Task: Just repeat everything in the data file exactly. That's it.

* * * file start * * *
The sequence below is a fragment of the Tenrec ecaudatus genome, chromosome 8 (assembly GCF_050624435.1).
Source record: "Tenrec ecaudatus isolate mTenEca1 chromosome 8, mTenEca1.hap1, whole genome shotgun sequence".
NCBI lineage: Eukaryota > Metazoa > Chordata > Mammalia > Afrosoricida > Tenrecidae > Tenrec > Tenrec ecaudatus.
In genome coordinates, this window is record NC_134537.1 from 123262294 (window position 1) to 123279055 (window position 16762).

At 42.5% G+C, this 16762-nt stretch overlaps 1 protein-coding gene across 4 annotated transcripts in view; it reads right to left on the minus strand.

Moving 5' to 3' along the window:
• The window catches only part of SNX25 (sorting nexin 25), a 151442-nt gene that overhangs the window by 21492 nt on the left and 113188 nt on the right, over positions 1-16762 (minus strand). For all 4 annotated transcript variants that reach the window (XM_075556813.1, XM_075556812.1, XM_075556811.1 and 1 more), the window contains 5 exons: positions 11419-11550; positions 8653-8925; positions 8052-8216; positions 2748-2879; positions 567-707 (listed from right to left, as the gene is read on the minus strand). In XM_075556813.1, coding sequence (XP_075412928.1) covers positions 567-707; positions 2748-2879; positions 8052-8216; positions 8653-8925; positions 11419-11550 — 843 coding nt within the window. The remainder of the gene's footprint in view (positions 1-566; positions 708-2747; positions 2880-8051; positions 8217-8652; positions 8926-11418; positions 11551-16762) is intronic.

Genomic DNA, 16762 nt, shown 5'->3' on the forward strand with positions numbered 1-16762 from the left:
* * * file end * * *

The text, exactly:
The sequence below is a fragment of the Tenrec ecaudatus genome, chromosome 8 (assembly GCF_050624435.1).
Source record: "Tenrec ecaudatus isolate mTenEca1 chromosome 8, mTenEca1.hap1, whole genome shotgun sequence".
NCBI lineage: Eukaryota > Metazoa > Chordata > Mammalia > Afrosoricida > Tenrecidae > Tenrec > Tenrec ecaudatus.
In genome coordinates, this window is record NC_134537.1 from 123262294 (window position 1) to 123279055 (window position 16762).

At 42.5% G+C, this 16762-nt stretch overlaps 1 protein-coding gene across 4 annotated transcripts in view; it reads right to left on the minus strand.

Moving 5' to 3' along the window:
• The window catches only part of SNX25 (sorting nexin 25), a 151442-nt gene that overhangs the window by 21492 nt on the left and 113188 nt on the right, over positions 1-16762 (minus strand). For all 4 annotated transcript variants that reach the window (XM_075556813.1, XM_075556812.1, XM_075556811.1 and 1 more), the window contains 5 exons: positions 11419-11550; positions 8653-8925; positions 8052-8216; positions 2748-2879; positions 567-707 (listed from right to left, as the gene is read on the minus strand). In XM_075556813.1, coding sequence (XP_075412928.1) covers positions 567-707; positions 2748-2879; positions 8052-8216; positions 8653-8925; positions 11419-11550 — 843 coding nt within the window. The remainder of the gene's footprint in view (positions 1-566; positions 708-2747; positions 2880-8051; positions 8217-8652; positions 8926-11418; positions 11551-16762) is intronic.

Genomic DNA, 16762 nt, shown 5'->3' on the forward strand with positions numbered 1-16762 from the left: